The linear relationship between the enantiopurity of catalyst and product indicates that one chiral urea is involved in the enantio-determining step (fig. S4). After extensive MD simulation of the reactive ion pair, more than 30 DFT-calculated TSs were optimized for catalysts (S)-4f and (S)-4h with substrate 1k (figs. S24 and S27). A Boltzmann ensemble of competing (S)-4h TSs predicted (S,S)-product formation (supported by single-crystal x-ray diffraction) (fig. S33) in 96.5:3.5 e.r. (at 243.15 K), a result that aligns with the experimental value (91:9 e.r.). The alkylated urea adopts an anti-syn conformation in both the fluoride complex and the populated TSs, which were subsequently found to overlay well with the x-ray structure of tetrabutylammonium fluoride·4h (TBAF·4h) (fig. S32), in terms of catalyst conformation, fluoride binding mode, and position of the cation (Fig. 3B) (fig. S28). In the lowest-energy TSs (Fig. 3C), the catalyst interacts favorably with the substrate through cation-π and CH-π noncovalent interactions (fig. S30). Catalyst:substrate noncovalent interactions are similar in competing TSs; however, shorter distances in the major TS are consistent with preferential binding. Substrate conformation also contributes to the sense of selectivity. Phenyl ring rotation adjacent to the site of nucleophilic substitution is unfavorable, owing to loss of conjugation, and is more pronounced in the less favorable (i.e., minor) pathway contributing half of ΔΔG (fig. S29). Only in the major TS can the substrate dock into the catalyst, with a full complement of noncovalent interactions, while maintaining phenyl conjugation.

Because of the early TS position along the intrinsic reaction coordinate (IRC) pathway, all three H–F interactions remain bonded in the TS (<1.9 Å), but lengthen over the IRC pathway as a result of charge neutralization. This effect is strongest for H-bond 3, which lengthens at 1.8 to 3.5 times the rate of the other H-bonds, resulting in bidentate binding. In forming the major enantiomer, lengthening of H-bond 2 also occurs along the IRC pathway once the C–F bond is fully formed, resulting in one dominant H-bond with the product (fig. S31). The evolution of H-bonds closely mimics the fluorinase enzymatic mechanism, with the bidentate urea (H-bonds 1 and 2) mimicking Ser158 and the alkylated urea (H-bond 3) mimicking the role of Thr80 (28).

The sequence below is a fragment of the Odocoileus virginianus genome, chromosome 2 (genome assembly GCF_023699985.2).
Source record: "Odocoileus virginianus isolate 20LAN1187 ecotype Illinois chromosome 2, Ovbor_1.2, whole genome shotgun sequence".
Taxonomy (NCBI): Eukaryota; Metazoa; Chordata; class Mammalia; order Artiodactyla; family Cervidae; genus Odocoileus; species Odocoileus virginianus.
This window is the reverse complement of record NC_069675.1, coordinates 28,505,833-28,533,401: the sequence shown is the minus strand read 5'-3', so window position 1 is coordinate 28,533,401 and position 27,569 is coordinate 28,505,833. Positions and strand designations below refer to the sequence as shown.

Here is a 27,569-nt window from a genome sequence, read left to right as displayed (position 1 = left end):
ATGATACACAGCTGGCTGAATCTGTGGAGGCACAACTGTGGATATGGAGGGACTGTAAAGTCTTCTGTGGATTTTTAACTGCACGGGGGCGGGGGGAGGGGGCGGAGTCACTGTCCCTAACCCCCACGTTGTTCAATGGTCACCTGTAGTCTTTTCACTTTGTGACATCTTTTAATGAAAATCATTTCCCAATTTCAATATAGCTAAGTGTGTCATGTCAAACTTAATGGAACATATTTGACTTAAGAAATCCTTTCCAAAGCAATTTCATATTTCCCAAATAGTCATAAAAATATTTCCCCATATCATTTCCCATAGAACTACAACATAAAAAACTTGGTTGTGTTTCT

We have introduced hydrogen bonding phase-transfer catalysis (HB PTC) and have applied this approach to asymmetric nucleophilic fluorination with a metal fluoride. The protocol employs a safe fluoride source and a readily accessible urea catalyst, avoiding transition metals and the need to exclude air and moisture. Beyond fluorination, we anticipate that many inexpensive nucleophiles insoluble in organic solvents can be productively applied to enantioselective catalysis with this approach. More generally, this research opens new opportunities in the design of chiral catalysts for enantioselective catalysis.

Supplementary Materials

www.sciencemag.org/content/360/6389/638/suppl/DC1

Materials and Methods

Supplementary Text

Figs. S1 to S33

Tables S1 to S31

References (34103)

Data File S1

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Acknowledgments: We thank R. Surgenor for selected experiments. Funding: This work was supported by the EU Horizon 2020 Research and Innovation Programme (Marie Skłodowska-Curie agreements 675071 and 316882), EPSRC (EP/R010064, SBM-CDT EP/L015838/1), and Lilly Research Award Program. We acknowledge the University of Oxford Advanced Research Computing facility (http://dx.doi.org/10.5281/zenodo.22558) and the Extreme Science and Engineering Discovery Environment (XSEDE) through allocation TG-CHE180006. Author contributions: G.P. and F.I. performed the experimental work in collaboration with A.C.V. Preliminary studies were performed by P.R. and L.P. The computational studies were performed by D.M.H.A. and R.S.P., and K.E.C. acquired the x-ray data. All authors contributed to the design of the experimental and computational work and to data analysis, discussed the results, and commented on the manuscript. R.S.P. and V.G. wrote the manuscript. V.G. conceived and supervised the project. Competing interests: All authors declare no conflicting interests. Data and materials availability: Crystallographic data are available free of charge from the Cambridge Crystallographic Data Centre under references CCDC 1812187 and CCDC 1812188. Additional optimization and mechanistic data are provided in the supplementary materials.